C++ Training: Valgrind

Valgrind is a tool for “memory debugging” of programs. It allows you to find places where memory is not properly allocated, which are difficult to find using traditional debuggers. Valgrind should be one of the first steps that you take when testing a program — even a simple one! It is available on Penn State’s clusters, or available on Linux.

Here are some “fun” programming errors you should avoid that Valgrind will help catch:

Trying to write outside the bound

double *a;
length = 5;
a = new double[length]; //a is now an array of size 5
for (int i = 0; i < 6; i++)
{
   a[i] = i; //error at i=5
}

The program will let you write a value at a[5], even though the only legal places to write are a[0] through a[4]. This is a corruption, since a[5] refers to a place where memory could be used by another variable. Valgrind will yell at you for this, and rightly so. Also be careful when allocating 2d and 3d arrays, since it is easy to confuse rows and columns, which will cause you major headaches.

Memory Leaks Inside Functions

void fun()
{
   double *a;
   a = new double[5];
   return;
}

Although the variable a gets destroyed as you leave the function, the memory that you allocated here doesn’t get destroyed at all! This is dangerous, especially if you call fun() many times.

Conditional Jump Depends on Uninitialized Variables

Even if you allocate memory properly, you may unfortunately perform this horrible error:

int y; //uninitialized at first
int x = 6;
int *a;
a = new int[5];

if (x < 5)
{
   y = 2;
}

x[y] = 7; //error, since y is not initialized yet
delete a; //a is deallocated properly

Here we managed memory correctly, but we accessed y before it had a value assigned to it. The danger here is that y really has some garbage value (i.e., -58342671), so the program may “sometimes” call the line correctly, and sometimes it won’t. Valgrind to the rescue!

This tutorial explains how to start using it.

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4 thoughts on “C++ Training: Valgrind

  1. Pingback: C++ Training: Exercise 1 « Pat Reed Group Research Tips Blog

  2. While useful in determining memory leaks, Valgrind can be far more than a simple memory checker. Valgrind comes with a number extra tools, primarily Massif and Callgrind. Callgrind is useful in profiling a program, particularly if combined with the KCachegrind program to visualize the results. Massif is a heap profiler: it tracks memory usage and produces a graph showing heap usage over time, including information about which parts of the program are responsible for the most memory allocations. Both are very useful when trying to optimize code.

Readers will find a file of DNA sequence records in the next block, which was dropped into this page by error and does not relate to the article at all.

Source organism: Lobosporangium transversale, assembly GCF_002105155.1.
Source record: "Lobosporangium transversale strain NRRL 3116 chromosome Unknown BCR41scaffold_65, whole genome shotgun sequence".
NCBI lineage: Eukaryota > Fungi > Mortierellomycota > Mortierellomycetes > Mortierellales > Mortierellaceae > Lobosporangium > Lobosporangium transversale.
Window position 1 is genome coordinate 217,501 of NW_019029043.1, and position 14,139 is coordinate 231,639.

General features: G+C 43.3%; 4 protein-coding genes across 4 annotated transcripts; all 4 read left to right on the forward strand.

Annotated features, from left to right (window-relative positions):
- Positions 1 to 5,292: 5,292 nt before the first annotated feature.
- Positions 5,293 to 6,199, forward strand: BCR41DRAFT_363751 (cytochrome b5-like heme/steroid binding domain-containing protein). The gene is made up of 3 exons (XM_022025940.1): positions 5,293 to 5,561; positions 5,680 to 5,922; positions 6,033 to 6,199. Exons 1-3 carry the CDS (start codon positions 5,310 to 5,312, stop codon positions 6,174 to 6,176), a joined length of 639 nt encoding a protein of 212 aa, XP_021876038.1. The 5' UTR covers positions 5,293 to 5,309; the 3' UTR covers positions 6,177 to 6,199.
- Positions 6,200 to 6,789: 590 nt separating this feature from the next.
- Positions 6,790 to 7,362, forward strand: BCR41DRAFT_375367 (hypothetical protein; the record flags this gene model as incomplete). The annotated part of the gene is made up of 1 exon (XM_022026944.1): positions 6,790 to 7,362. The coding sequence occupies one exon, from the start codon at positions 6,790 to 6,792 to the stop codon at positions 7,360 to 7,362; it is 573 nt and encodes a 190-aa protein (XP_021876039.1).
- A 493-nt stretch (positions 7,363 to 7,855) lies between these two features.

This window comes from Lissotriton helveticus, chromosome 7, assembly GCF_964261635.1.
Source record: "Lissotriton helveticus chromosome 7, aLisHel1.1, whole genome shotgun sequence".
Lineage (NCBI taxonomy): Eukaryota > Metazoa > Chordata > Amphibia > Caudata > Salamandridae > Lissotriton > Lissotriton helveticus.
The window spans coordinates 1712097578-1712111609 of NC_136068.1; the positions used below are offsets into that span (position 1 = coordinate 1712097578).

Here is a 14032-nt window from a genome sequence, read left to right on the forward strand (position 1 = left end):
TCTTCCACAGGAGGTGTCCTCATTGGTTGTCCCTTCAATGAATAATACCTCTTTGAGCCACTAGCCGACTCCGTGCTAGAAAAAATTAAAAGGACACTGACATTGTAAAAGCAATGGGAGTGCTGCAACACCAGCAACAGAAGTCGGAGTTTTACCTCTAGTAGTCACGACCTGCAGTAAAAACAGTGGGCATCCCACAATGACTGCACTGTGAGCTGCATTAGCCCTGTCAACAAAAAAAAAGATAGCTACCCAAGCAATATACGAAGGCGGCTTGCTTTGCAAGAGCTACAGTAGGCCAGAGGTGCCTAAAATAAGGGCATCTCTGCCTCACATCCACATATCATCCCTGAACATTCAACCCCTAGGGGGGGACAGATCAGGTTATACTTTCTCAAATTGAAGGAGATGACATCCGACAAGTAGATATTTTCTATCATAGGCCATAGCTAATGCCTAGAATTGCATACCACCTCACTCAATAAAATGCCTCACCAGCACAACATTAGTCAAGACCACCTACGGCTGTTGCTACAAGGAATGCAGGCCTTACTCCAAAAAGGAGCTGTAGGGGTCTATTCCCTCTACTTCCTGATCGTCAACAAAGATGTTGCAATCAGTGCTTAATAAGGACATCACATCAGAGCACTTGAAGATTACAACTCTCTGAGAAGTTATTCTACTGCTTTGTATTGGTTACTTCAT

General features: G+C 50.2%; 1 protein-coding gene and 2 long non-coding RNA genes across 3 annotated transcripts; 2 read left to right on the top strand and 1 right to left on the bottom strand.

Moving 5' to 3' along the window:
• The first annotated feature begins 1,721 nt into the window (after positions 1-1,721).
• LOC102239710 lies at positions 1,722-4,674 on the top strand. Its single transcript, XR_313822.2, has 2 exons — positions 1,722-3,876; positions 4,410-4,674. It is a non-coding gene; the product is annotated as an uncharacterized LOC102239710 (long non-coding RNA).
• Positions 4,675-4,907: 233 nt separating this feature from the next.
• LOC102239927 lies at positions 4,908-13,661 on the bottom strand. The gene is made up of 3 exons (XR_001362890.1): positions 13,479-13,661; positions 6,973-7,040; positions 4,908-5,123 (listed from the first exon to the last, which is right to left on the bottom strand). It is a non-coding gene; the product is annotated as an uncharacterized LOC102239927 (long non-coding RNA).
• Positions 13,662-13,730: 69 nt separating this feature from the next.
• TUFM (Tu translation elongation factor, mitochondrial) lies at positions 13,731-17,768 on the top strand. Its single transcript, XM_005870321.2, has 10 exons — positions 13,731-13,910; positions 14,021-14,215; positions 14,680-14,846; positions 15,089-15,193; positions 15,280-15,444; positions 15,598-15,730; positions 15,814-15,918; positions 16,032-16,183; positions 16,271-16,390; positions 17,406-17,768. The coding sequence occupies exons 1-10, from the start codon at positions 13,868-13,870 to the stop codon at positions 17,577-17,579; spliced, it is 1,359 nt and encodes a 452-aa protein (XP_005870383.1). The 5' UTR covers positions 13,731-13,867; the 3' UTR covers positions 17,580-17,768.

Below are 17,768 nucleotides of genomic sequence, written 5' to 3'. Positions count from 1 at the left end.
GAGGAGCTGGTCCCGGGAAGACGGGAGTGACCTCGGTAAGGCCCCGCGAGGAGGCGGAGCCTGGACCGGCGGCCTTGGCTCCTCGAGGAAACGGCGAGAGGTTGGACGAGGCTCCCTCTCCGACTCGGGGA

An overview of the tools is here:
    http://valgrind.org/info/tools.html

    And the documentation for using them is here:
    http://valgrind.org/docs/

  3. We had a similar error to the ‘conditional jump on uninitialized variable’, where there was a variable that was used to size a dynamically allocated array… but that variable was not actually initialized with a value before the call to the memory allocation. A nasty error that didn’t appear later… and to make matters worse it was in a Visual Studio project where there wasn’t access to valgrind or similar tools.

    Some great instructions are found here:
    http://stackoverflow.com/questions/2347562/program-crashes-only-in-release-mode-outside-debugger

    including, about halfway down the page, a simple check_heap function that can tell you when the program’s heap got corrupted. So instead of having to wait for some ‘stochastic’ memory corruption error to creep up in a while after your initial problem, you can put in a few calls to check_heap() and it will cause the program to fail AS SOON AS the memory is corrupted. Happy day!

  4. Pingback: Water Programming Blog Guide (Part I) – Water Programming: A Collaborative Research Blog

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